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Members and supporters of a group against illegal poaching and hunting gather outside B.C. Provincial Court before Clayton Stoner's first court appearance, in Vancouver, B.C., on Oct. 9, 2015.


National Hockey League defenceman Clayton Stoner has pleaded guilty to hunting without a licence in connection with a grizzly bear hunt on British Columbia's central coast.

Stoner, 30, who plays for the Anaheim Ducks, appeared in an Abbotsford, B.C., court on Wednesday to face one charge under the provincial Wildlife Act involving the hunt in B.C.'s Great Bear Rainforest in May 2013.

His lawyer entered the plea on his behalf.

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The Crown dropped four other charges against him, including knowingly making a false statement to obtain a hunting licence, hunting out of season, and unlawfully possessing dead wildlife.

Stoner initially defended his hunting trip with his father, an uncle and a friend, but a case was mounted against him after an investigation by B.C.'s Conservation Officer Service.

The service announced five charges in September, explaining Stoner did not meet residency requirements for the provincial hunt when he played for the Minnesota Wild.

Stoner applied for his hunting licence in his hometown of Port McNeill, on Vancouver Island, according to court records.

But the address he provided was not his primary residence, which the Wildlife Act stipulates must be in B.C., Det. Sgt. Cynthia Mann said in a statement when the charges were made public.

Crown lawyer Jim Cryder told the court there is a very strict definition of resident under the act.

In order to obtain a commercial trophy licence, a hunter must have been a resident of B.C. for six months of the previous year, he said.

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"For an NHL player ... they're going to be out of the province for at least seven months," Cryder told the court. "He hasn't in fact qualified as a resident."

Stoner's kill sparked angry debate in September 2013 when photos were published in a Vancouver newspaper showing him holding up the grizzly's severed head.

A First Nations group also screened a documentary in Vancouver featuring the pictures, which were taken by a Heiltsuk Nation field technician who confronted Stoner after the kill.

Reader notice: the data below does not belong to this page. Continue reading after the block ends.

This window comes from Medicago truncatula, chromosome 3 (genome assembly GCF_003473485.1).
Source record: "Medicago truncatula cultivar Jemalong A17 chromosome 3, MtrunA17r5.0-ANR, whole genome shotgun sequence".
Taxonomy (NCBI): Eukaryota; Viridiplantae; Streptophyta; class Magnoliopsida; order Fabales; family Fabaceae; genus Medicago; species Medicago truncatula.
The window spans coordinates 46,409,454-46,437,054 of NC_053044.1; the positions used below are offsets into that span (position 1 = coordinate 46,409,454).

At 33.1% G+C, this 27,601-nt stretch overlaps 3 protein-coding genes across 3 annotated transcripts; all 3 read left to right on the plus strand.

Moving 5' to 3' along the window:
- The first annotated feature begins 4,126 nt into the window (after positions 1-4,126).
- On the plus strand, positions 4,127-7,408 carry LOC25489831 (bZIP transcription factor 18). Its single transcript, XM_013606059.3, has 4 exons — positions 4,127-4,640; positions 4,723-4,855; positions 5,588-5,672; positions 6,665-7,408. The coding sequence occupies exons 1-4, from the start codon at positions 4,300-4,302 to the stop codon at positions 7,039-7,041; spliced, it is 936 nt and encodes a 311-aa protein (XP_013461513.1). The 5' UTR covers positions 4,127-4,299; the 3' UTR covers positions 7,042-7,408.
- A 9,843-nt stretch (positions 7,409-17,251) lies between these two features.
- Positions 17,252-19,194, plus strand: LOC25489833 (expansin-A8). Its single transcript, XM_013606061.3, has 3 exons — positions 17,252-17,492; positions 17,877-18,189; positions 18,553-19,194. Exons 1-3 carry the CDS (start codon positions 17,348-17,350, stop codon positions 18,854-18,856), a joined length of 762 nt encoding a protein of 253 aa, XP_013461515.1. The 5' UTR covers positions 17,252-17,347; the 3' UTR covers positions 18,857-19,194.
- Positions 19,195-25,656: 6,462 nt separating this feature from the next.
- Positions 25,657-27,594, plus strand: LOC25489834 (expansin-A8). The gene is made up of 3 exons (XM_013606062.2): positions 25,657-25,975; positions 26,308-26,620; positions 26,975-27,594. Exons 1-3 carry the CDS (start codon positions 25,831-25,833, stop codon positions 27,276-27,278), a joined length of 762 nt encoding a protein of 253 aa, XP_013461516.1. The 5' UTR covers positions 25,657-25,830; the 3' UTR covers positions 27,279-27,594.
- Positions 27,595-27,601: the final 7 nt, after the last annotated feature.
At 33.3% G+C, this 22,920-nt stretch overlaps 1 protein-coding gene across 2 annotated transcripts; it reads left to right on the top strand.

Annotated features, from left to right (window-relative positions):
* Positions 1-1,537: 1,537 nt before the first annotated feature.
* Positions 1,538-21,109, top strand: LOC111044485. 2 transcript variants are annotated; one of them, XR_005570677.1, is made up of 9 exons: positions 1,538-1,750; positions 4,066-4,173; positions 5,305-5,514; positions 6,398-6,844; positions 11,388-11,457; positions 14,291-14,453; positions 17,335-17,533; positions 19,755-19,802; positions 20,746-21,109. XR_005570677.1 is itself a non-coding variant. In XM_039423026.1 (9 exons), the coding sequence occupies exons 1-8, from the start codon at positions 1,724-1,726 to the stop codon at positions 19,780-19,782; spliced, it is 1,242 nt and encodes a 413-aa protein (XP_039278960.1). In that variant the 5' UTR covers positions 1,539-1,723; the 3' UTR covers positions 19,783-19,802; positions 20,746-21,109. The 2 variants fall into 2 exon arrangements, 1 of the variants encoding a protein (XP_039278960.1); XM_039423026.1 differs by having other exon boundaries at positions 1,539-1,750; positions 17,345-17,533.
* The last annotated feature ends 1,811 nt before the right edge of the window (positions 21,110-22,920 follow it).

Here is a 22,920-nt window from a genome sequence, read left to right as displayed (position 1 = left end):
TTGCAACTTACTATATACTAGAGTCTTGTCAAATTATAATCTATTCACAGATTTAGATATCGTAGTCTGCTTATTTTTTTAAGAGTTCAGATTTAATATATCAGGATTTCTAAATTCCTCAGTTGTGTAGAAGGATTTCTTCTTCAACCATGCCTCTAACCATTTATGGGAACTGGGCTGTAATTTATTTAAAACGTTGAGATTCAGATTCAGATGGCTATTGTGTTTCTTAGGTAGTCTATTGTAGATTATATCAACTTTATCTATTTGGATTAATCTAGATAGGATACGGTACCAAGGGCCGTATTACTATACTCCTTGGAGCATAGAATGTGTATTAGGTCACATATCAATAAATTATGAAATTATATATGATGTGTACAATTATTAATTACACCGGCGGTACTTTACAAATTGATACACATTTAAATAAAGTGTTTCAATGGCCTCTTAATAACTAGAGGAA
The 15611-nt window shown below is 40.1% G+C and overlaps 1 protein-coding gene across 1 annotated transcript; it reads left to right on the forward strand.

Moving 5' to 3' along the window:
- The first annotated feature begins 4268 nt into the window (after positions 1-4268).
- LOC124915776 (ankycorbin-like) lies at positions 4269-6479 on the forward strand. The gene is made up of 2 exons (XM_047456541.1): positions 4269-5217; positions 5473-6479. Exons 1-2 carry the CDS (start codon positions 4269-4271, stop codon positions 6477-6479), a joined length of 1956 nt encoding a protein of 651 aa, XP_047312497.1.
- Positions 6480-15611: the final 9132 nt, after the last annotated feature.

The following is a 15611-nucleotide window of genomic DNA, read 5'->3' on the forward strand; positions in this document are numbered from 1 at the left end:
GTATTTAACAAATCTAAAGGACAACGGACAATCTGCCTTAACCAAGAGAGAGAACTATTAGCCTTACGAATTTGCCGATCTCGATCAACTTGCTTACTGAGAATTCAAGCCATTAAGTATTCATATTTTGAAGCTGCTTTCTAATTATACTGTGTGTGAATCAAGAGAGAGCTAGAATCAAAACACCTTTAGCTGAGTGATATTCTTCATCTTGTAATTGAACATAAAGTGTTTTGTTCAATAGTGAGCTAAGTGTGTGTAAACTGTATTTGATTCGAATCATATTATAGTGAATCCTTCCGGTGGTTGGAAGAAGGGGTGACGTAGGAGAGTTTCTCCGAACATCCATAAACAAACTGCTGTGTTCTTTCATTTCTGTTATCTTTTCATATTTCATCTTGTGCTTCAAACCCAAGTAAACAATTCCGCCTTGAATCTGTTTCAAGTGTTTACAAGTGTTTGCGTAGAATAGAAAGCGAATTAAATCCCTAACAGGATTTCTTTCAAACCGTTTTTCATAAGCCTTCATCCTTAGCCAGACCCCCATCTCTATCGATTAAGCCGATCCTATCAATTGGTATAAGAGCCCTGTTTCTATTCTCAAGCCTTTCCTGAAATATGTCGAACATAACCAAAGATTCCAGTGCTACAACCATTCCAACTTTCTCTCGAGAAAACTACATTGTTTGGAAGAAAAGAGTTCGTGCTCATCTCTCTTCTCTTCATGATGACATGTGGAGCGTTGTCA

Jess Housty, a tribal councillor with the First Nation based in Bella Bella, has said Stoner boasted about the animal he had shot and showed off the paws and head.

But Stoner claimed at the time to have the necessary permits and licences. He also released a public statement saying he grew up hunting and fishing in B.C. and would continue those activities.

The grizzly shot by Stoner, which local residents had named Cheeky, was killed in the Great Bear Rainforest.

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Brian Falconer, with the Raincoast Conservation Fund, read a victim impact statement in court.

He said Cheeky was an asset to his group's work.

"He was comfortable being viewed by humans," said Falconer.

"His untimely death due to Mr. Stoner's unlawful actions has caused us significant harm, including financial loss, and has been a significant disappointment to our guides and clients."

Falconer said the animal's remains should be returned.

Stoner's lawyer, Marvin Stern, told Judge Brent Hoy that his client wasn't opposed to turning over the bear's skull and hide.

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An examination of the bear's tooth showed the animal was 18 years old. The remains are being held by the province.

Stoner is currently listed on the injured reserve list with his team, although the NHL is now taking its All-Star break.

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